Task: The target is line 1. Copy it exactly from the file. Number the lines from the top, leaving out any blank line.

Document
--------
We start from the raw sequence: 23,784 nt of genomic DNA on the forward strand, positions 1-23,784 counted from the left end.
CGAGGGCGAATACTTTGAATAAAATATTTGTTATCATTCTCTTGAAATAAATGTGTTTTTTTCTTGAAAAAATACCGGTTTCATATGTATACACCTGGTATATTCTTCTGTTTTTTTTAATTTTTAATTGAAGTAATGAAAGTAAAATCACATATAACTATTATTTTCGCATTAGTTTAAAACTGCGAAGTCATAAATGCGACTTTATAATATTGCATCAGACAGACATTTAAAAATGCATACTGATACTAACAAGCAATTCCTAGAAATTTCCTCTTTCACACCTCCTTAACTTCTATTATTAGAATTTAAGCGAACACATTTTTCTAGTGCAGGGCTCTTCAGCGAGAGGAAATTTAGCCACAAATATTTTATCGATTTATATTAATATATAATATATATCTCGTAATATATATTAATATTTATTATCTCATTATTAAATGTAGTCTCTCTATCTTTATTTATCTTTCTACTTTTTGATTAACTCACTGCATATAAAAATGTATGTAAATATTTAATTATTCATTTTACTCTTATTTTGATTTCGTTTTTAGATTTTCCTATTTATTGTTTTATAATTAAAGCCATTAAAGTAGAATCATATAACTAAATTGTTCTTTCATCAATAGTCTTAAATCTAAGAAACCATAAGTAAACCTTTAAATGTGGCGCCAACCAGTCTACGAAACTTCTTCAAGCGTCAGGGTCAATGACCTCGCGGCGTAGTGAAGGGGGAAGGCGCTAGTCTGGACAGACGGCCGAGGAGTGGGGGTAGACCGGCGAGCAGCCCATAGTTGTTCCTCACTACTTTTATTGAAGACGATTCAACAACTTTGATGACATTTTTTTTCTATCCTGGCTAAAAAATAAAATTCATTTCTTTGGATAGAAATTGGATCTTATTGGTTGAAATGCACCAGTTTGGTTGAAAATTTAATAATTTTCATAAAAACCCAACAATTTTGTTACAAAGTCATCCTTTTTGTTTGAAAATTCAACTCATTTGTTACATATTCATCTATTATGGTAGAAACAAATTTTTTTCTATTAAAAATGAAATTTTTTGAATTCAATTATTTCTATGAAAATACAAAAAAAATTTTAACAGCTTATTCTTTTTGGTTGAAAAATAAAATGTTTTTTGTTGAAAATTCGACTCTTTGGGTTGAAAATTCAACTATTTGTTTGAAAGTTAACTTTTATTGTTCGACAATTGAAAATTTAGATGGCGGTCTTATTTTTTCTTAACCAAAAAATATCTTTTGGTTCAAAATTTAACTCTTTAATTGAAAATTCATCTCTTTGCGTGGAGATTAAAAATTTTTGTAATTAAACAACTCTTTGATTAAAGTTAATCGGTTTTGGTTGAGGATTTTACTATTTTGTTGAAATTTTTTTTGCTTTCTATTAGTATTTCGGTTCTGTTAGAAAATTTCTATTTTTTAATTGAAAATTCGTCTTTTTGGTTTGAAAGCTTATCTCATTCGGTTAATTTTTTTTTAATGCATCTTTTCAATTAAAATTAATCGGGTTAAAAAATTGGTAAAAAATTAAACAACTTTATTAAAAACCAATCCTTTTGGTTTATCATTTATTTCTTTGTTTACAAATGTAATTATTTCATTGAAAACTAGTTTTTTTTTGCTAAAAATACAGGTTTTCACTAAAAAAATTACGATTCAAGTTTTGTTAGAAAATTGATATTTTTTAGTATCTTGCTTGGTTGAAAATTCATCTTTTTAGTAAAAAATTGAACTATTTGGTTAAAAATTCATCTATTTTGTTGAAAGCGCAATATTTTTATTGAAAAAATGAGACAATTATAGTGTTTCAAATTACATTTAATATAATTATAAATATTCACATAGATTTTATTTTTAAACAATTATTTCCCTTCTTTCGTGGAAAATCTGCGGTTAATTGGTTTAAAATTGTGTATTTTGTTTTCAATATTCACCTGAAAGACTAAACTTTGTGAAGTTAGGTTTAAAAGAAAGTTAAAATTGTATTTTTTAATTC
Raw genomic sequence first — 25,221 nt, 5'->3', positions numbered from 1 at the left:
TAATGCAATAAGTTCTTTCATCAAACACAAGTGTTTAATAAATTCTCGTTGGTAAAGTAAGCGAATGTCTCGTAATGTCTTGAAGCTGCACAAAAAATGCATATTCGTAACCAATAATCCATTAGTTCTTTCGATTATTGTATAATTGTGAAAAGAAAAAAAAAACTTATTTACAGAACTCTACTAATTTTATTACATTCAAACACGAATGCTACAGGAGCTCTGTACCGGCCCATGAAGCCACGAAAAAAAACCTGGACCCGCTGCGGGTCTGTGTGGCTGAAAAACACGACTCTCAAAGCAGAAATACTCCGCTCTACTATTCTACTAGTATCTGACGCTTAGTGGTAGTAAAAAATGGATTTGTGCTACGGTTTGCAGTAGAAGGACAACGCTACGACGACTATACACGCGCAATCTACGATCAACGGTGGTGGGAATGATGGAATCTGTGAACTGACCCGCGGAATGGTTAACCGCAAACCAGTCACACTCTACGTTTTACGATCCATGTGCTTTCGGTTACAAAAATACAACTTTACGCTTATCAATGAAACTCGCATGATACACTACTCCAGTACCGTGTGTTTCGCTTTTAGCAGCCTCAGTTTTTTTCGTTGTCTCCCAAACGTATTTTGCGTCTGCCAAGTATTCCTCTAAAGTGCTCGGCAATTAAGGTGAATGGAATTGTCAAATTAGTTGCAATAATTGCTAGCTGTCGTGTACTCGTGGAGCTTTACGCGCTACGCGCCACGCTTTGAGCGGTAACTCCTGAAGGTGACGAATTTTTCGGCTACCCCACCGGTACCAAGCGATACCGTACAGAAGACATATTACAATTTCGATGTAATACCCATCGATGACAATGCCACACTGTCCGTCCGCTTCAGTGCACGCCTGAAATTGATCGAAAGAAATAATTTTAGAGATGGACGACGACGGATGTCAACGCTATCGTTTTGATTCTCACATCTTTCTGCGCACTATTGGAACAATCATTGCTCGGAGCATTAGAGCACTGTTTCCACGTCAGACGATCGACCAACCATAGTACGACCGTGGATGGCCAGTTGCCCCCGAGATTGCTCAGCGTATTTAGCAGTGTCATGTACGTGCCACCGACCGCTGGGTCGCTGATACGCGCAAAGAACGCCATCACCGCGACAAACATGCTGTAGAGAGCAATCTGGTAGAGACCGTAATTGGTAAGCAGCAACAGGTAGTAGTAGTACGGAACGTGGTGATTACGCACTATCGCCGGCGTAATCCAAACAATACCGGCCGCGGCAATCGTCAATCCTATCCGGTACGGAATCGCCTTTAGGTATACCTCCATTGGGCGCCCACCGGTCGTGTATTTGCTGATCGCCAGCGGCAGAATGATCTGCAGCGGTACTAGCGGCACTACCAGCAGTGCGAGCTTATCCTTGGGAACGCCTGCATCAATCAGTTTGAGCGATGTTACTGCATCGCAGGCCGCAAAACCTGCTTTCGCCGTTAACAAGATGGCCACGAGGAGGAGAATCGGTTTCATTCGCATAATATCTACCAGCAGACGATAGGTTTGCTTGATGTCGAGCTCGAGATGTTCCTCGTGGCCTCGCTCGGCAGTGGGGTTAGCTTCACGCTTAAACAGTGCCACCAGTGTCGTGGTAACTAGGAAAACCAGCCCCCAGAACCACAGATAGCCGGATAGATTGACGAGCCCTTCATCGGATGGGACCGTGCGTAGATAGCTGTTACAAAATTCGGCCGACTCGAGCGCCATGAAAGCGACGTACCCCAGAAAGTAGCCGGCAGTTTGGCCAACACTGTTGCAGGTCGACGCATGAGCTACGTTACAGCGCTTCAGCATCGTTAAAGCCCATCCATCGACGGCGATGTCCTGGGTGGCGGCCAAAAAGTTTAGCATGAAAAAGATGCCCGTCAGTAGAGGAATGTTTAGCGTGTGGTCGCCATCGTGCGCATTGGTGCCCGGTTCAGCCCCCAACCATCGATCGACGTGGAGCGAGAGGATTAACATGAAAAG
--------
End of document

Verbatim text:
We start from the raw sequence: 23,784 nt of genomic DNA on the forward strand, positions 1-23,784 counted from the left end.